With industrial development still some years off in Myanmar, Nyapyidaw’s concern at present is to ensure that migrant workers receive standard rights protection, because their remittances have helped shape the growing economy, Myanmar Deputy Labour Minister Myint Thein said in Bangkok on Friday.
Migrant workers from neighboring countries use sewing machines on a production line at a clothing company in Bangkok. (Photo EPA)
At his first press conference with Bangkok-based media, Myint Thein took a taken positive but realistic view of the situation of Myanmar workers in Thailand.
“Certainly there are lots of problems. There are about two million of our people working here. For the documented workers, it’s easier for us to raise their problems with the Thai authorities, but for the undocumented workers it’s still difficult,” he said.
Myint Thein said that access to information about the migrant workers’ situation has been much better in recent years. Not only have Thai officials been more cooperative, but information from multilateral organisations and non-government organisations has helped highlight their circumstances.
“There has been some improvement. Before I could talk only with people in the Mahachai [Samut Sakhon] cases, but now we get more information on problems elsewhere such as in Songkhla and Kanchanaburi,” Myanmar’s deputy labour minister said.
He was speaking after a meeting with the Thai deputy labour minister, vice minister for foreign affairs and head of the immigration bureau to clear the last hurdle for a nationality verification and passport-visa issuing office to finally begin working.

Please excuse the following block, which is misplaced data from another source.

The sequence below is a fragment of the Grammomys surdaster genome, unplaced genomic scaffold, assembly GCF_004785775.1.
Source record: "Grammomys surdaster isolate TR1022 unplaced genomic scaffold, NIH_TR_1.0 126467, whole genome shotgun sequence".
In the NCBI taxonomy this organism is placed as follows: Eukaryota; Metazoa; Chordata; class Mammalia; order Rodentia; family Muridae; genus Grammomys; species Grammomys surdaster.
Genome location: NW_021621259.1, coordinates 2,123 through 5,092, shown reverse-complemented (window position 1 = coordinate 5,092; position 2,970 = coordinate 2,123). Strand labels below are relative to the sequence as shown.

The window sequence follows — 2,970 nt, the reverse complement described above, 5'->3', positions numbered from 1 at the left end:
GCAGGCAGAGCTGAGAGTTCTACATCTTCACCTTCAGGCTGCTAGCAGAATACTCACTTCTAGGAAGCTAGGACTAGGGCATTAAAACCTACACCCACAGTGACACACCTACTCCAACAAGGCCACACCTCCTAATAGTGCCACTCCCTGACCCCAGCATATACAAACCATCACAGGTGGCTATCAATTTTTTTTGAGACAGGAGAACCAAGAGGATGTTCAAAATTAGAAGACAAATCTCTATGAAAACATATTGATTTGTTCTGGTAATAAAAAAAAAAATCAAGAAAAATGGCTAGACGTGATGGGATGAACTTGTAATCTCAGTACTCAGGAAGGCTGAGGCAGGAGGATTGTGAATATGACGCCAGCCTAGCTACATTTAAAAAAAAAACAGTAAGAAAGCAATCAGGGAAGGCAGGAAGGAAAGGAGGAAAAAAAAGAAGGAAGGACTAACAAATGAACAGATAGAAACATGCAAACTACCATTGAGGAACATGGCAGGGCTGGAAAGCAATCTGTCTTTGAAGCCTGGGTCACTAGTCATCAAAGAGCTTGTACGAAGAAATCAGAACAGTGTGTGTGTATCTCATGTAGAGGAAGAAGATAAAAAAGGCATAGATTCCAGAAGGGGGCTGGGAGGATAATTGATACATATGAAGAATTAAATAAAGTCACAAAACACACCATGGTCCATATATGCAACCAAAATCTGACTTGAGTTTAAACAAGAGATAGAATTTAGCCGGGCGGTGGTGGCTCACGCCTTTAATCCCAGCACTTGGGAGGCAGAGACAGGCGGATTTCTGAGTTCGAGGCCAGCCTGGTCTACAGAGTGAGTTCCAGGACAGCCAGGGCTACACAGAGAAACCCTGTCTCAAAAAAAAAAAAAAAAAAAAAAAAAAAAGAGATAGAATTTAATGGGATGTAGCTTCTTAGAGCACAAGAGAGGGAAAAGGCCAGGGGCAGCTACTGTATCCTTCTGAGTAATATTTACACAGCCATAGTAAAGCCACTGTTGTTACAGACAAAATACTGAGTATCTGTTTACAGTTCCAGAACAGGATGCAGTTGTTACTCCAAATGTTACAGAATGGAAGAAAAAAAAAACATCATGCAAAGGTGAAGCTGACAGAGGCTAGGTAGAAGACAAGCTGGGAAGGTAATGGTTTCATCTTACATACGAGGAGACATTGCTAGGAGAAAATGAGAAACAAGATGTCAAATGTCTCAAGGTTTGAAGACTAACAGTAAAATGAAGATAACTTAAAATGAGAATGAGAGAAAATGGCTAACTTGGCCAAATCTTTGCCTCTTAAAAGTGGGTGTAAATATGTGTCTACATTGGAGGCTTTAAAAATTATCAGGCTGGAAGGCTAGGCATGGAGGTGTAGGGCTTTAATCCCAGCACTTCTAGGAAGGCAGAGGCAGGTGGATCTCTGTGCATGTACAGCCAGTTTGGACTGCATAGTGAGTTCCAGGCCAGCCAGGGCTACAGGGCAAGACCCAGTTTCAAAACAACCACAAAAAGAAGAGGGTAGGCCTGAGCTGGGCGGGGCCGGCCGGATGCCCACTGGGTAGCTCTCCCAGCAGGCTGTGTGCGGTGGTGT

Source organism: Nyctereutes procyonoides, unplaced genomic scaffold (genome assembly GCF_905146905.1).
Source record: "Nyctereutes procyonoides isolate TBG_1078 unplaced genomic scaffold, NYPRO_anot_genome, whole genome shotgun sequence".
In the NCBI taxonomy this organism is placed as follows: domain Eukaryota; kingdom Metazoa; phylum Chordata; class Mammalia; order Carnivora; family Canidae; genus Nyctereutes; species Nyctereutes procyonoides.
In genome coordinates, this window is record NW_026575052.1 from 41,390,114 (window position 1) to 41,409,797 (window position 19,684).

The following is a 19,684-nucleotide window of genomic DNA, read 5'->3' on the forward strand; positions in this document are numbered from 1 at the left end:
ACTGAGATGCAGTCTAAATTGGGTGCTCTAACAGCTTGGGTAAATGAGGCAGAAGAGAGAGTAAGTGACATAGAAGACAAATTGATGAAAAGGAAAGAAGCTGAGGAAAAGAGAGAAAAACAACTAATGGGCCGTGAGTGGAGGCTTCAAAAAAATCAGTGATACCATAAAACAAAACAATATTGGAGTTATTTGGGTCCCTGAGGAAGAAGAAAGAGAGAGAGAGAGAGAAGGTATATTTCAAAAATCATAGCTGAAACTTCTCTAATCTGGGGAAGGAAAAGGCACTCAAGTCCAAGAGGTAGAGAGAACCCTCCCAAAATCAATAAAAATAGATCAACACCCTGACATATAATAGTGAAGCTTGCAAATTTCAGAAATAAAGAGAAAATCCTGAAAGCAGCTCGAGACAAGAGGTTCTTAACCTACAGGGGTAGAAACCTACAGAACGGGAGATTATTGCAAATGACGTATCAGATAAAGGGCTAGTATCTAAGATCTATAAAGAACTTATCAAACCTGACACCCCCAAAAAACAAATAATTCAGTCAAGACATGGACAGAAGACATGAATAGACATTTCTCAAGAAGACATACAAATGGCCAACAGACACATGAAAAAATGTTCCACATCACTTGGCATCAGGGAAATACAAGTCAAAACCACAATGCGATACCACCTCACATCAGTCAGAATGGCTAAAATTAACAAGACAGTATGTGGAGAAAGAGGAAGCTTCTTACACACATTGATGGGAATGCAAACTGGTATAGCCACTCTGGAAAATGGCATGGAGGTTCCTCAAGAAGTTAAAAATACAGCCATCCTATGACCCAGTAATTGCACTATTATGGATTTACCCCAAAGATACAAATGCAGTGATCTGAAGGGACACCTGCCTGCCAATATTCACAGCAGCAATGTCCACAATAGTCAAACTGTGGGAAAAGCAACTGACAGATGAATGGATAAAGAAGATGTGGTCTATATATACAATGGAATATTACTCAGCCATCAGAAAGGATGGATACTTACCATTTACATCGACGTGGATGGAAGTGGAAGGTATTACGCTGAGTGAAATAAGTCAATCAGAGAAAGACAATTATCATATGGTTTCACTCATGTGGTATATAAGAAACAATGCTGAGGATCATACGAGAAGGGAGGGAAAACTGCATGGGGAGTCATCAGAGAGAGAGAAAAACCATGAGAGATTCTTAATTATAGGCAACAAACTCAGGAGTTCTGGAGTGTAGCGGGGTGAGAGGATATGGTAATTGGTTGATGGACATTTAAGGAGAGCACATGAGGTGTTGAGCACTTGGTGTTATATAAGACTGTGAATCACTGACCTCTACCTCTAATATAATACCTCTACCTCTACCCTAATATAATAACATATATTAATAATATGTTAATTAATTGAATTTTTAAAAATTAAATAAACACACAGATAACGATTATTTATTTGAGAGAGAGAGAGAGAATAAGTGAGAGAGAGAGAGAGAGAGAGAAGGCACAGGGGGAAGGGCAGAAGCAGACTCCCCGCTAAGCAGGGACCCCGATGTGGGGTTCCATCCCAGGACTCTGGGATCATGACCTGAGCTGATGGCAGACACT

The first Thaksin administration initiated the nationality verification process with Myanmar in 2004 and a year later Myanmar gradually sent officials to work with Thai officials at Kawthaung (opposite Ranong), Tachilek (bordering Chiang Rai) and Myawaddy (bordering Tak).
From 2005 to 2009, about 750,000 passports were issued to workers from Myanmar, Myint Thein said.
Myanmar’s Deputy Labour Minister Myint Thein (Photos by Patipat Janthong)
Another 750,000 migrant workers were waiting to complete the nationality verification process. However, there remained another 500,000 undocumented workers who have yet to be included in the process, he said.
Resolving the migrant problems was a cumbersome and difficult process, he conceded. His government on March 30 last year set up a special committee co-chaired by labour and border affairs ministers to tackle internal and overseas migration issues.
After Prime Minister Yingluck Shinawatra’s visit to Myanmar in October last year, President Thein Sein agreed to send another five teams to work inside Thailand to facilitate this migrant management process. Continue reading “Myanmar-Burma Labour Minister Myint Thein “Migrant labour conditions slowly improving””